“And it did not go over well with my dad, and quickly I learned after that, this anger and this frustration when I’m playing racquetball, it’s not helping me play any better, it’s not helping me beat my dad, and I thought to myself, I maybe need to change my attitude. And then sure enough, soon after that, I was able to kind of channel that frustration into some positive energy and I started to beat him a little bit. 

“And that kind of translated to golf because, like a lot of junior golfers, I was competitive; I had some anger problems, if you will; whether it was throw a club here or there, or I would just get so, so frustrated, it would overtake me. It was just funny the parallels between the racquetball frustration and the golf frustration. It took me getting whooped by my dad and learning how to manage my anger and frustration in racquetball to then do the same thing with golf. 

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“It sounds funny, but if it wasn’t for my dad and racquetball, I don’t know if I would have, as early on, how to kind of manage my emotions on the golf course.”

Back to the phone calls. 

Before every round, Talor talks to Ron. In Singapore, a person on site noticed that son rang up dad near the tee box. 

“I’ve always done it since I’ve been pro basically,” Talor said. “My dad isn’t able to come out to all the tournaments; like back in college golf and amateur and junior golf, he would come out to as many as he could. Obviously with the travel being crazy, he doesn’t get out as often. So kind of made it a routine that no matter where I was in the world, I was going to call him before each round. And so 10 minutes before we tee off, I just step aside and give him a call and it’s just kind of our routine.”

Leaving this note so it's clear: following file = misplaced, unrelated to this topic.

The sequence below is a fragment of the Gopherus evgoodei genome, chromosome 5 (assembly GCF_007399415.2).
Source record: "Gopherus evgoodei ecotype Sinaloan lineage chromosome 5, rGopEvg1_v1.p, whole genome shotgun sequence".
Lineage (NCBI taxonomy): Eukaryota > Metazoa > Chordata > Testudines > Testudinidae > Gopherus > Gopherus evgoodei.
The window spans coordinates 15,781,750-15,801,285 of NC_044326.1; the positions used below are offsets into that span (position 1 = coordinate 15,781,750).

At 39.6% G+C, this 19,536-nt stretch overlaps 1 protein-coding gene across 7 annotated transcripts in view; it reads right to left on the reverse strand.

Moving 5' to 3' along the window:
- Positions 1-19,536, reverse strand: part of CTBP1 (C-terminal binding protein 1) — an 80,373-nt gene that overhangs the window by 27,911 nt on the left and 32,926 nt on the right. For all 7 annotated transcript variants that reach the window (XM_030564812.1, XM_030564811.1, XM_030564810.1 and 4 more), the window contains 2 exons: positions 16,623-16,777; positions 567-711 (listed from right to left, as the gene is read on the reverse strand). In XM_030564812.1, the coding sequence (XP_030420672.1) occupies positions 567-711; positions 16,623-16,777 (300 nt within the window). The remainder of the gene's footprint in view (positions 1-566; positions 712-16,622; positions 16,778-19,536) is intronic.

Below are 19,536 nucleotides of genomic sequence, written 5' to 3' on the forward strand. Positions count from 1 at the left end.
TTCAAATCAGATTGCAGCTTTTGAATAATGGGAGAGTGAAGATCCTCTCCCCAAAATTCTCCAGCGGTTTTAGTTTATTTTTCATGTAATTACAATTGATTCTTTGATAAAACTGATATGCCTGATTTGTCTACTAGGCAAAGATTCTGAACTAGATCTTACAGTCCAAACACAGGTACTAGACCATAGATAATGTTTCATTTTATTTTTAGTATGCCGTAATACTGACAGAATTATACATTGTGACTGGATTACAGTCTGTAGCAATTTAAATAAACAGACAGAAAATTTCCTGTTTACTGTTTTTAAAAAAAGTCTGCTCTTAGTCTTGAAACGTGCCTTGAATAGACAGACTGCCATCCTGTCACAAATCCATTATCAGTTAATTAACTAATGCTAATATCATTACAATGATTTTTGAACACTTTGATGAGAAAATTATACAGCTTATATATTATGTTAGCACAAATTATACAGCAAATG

What did they talk about Sunday?

“Yeah, he just says, ‘Hey, go have some fun. Go hit a bunch of fairways. They can’t eat you out there, so go enjoy it,’” Talor said. “It’s kind of pretty boring, honestly, but it’s cool and we enjoy it.”

You’re free to draw your own conclusions here. On Gooch. On LIV. Gooch, as noted at the start, has seen some things over the past year or so. But if you’re wondering why he’s winning now, it’s maybe this. 

Dad’s heard about it all, too. 

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Nick Piastowski

Nick Piastowski

Golf.com Editor

Nick Piastowski is a Senior Editor at Golf.com and Golf Magazine. In his role, he is responsible for editing, writing and developing stories across the golf space. And when he’s not writing about ways to hit the golf ball farther and straighter, the Milwaukee native is probably playing the game, hitting the ball left, right and short, and drinking a cold beer to wash away his score. You can reach out to him about any of these topics — his stories, his game or his beers — at nick.piastowski@golf.com.